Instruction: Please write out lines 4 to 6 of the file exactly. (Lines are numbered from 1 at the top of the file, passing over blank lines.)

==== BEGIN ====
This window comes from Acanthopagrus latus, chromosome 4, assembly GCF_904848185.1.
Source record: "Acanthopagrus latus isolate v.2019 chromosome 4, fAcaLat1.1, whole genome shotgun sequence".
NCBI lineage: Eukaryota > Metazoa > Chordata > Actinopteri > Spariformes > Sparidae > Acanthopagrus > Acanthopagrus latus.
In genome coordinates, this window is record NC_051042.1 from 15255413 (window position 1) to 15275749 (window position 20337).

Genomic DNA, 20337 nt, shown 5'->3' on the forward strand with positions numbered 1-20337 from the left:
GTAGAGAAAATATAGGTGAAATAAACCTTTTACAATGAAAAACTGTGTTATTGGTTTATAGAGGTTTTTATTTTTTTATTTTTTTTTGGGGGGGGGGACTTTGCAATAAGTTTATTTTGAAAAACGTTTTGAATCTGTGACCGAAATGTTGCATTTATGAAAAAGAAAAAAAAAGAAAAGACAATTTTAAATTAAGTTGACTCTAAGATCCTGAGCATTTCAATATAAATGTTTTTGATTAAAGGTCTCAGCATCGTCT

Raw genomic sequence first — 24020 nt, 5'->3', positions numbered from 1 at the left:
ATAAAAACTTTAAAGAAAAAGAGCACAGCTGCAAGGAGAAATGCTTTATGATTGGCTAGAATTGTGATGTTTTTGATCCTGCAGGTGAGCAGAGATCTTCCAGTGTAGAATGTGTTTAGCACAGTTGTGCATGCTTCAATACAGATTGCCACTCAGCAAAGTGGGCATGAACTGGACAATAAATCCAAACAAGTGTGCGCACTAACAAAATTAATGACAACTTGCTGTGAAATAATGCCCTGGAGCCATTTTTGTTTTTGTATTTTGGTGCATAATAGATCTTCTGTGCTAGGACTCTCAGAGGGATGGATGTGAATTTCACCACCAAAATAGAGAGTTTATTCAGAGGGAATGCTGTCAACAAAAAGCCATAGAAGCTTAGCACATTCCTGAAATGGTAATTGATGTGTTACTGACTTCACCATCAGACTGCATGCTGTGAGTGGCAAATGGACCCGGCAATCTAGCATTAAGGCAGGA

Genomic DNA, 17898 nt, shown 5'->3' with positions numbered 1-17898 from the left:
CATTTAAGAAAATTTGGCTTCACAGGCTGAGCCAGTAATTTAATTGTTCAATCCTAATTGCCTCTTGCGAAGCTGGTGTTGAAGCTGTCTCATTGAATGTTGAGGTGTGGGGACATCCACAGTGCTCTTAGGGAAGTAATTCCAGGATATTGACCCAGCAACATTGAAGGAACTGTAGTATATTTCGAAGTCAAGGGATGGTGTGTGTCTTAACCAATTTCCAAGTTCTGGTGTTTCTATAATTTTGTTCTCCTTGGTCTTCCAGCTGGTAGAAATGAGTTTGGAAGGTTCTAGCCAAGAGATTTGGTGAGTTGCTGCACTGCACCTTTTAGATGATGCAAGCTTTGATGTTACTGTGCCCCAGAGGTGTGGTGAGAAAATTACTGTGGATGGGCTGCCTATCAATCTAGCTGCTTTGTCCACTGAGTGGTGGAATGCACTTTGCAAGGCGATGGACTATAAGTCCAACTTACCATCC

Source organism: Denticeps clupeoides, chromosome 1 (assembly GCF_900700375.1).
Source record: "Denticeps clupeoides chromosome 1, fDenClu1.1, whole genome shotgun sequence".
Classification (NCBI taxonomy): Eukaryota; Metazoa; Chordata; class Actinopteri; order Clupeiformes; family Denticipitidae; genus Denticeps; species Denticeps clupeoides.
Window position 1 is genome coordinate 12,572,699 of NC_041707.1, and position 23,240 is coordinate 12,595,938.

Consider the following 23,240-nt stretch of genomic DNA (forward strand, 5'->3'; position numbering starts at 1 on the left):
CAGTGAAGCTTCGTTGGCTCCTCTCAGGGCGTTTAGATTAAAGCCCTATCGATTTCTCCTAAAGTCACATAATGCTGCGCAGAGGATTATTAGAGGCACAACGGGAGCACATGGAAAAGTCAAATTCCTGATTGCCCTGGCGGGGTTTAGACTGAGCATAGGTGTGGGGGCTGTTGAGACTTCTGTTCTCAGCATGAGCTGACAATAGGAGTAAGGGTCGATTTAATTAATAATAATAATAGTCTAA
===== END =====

In genome coordinates, this window is record NC_051042.1 from 15255413 (window position 1) to 15275749 (window position 20337).

Genomic DNA, 20337 nt, shown 5'->3' on the forward strand with positions numbered 1-20337 from the left:
GTAGAGAAAATATAGGTGAAATAAACCTTTTACAATGAAAAACTGTGTTATTGGTTTATAGAGGTTTTTATTTTTTTATTTTTTTTTGGGGGGGGGGACTTTGCAATAAGTTTATTTTGAAAAACGTTTTGAATCTGTGACCGAAATGTTGCATTTATGAAAAAGAAAAAAAAAGAAAAGACAATTTTAAATTAAGTTGACTCTAAGATCCTGAGCATTTCAATATAAATGTTTTTGATTAAAGGTCTCAGCATCGTCT